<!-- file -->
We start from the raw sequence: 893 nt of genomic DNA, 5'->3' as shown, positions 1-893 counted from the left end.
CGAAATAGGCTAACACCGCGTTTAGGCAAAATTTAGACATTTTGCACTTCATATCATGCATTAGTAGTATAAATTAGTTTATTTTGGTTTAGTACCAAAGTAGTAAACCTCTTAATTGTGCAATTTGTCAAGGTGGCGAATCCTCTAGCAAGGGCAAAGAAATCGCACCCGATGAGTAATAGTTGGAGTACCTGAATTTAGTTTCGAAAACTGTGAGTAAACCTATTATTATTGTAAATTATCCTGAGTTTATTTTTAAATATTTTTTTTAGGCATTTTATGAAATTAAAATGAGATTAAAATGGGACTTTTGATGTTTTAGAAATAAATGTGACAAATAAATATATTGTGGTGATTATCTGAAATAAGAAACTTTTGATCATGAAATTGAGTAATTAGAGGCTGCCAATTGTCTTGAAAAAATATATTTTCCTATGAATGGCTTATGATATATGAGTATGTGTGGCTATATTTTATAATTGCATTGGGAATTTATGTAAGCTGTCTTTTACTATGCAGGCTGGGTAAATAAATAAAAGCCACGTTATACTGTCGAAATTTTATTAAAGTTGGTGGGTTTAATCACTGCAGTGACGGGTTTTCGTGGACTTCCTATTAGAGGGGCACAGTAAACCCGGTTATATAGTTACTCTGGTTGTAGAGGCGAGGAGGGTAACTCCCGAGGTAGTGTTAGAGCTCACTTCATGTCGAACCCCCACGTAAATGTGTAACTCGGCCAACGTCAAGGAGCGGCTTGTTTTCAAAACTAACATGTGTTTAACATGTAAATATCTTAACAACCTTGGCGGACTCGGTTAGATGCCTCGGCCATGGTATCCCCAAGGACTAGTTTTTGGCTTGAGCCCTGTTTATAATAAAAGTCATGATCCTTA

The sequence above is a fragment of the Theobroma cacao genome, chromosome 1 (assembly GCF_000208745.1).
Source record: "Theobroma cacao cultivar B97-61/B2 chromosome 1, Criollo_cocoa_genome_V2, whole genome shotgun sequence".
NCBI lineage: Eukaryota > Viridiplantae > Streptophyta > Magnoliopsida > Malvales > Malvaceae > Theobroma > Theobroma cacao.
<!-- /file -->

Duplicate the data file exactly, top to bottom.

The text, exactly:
We start from the raw sequence: 893 nt of genomic DNA, 5'->3' as shown, positions 1-893 counted from the left end.
CGAAATAGGCTAACACCGCGTTTAGGCAAAATTTAGACATTTTGCACTTCATATCATGCATTAGTAGTATAAATTAGTTTATTTTGGTTTAGTACCAAAGTAGTAAACCTCTTAATTGTGCAATTTGTCAAGGTGGCGAATCCTCTAGCAAGGGCAAAGAAATCGCACCCGATGAGTAATAGTTGGAGTACCTGAATTTAGTTTCGAAAACTGTGAGTAAACCTATTATTATTGTAAATTATCCTGAGTTTATTTTTAAATATTTTTTTTAGGCATTTTATGAAATTAAAATGAGATTAAAATGGGACTTTTGATGTTTTAGAAATAAATGTGACAAATAAATATATTGTGGTGATTATCTGAAATAAGAAACTTTTGATCATGAAATTGAGTAATTAGAGGCTGCCAATTGTCTTGAAAAAATATATTTTCCTATGAATGGCTTATGATATATGAGTATGTGTGGCTATATTTTATAATTGCATTGGGAATTTATGTAAGCTGTCTTTTACTATGCAGGCTGGGTAAATAAATAAAAGCCACGTTATACTGTCGAAATTTTATTAAAGTTGGTGGGTTTAATCACTGCAGTGACGGGTTTTCGTGGACTTCCTATTAGAGGGGCACAGTAAACCCGGTTATATAGTTACTCTGGTTGTAGAGGCGAGGAGGGTAACTCCCGAGGTAGTGTTAGAGCTCACTTCATGTCGAACCCCCACGTAAATGTGTAACTCGGCCAACGTCAAGGAGCGGCTTGTTTTCAAAACTAACATGTGTTTAACATGTAAATATCTTAACAACCTTGGCGGACTCGGTTAGATGCCTCGGCCATGGTATCCCCAAGGACTAGTTTTTGGCTTGAGCCCTGTTTATAATAAAAGTCATGATCCTTA

The sequence above is a fragment of the Theobroma cacao genome, chromosome 1 (assembly GCF_000208745.1).
Source record: "Theobroma cacao cultivar B97-61/B2 chromosome 1, Criollo_cocoa_genome_V2, whole genome shotgun sequence".
NCBI lineage: Eukaryota > Viridiplantae > Streptophyta > Magnoliopsida > Malvales > Malvaceae > Theobroma > Theobroma cacao.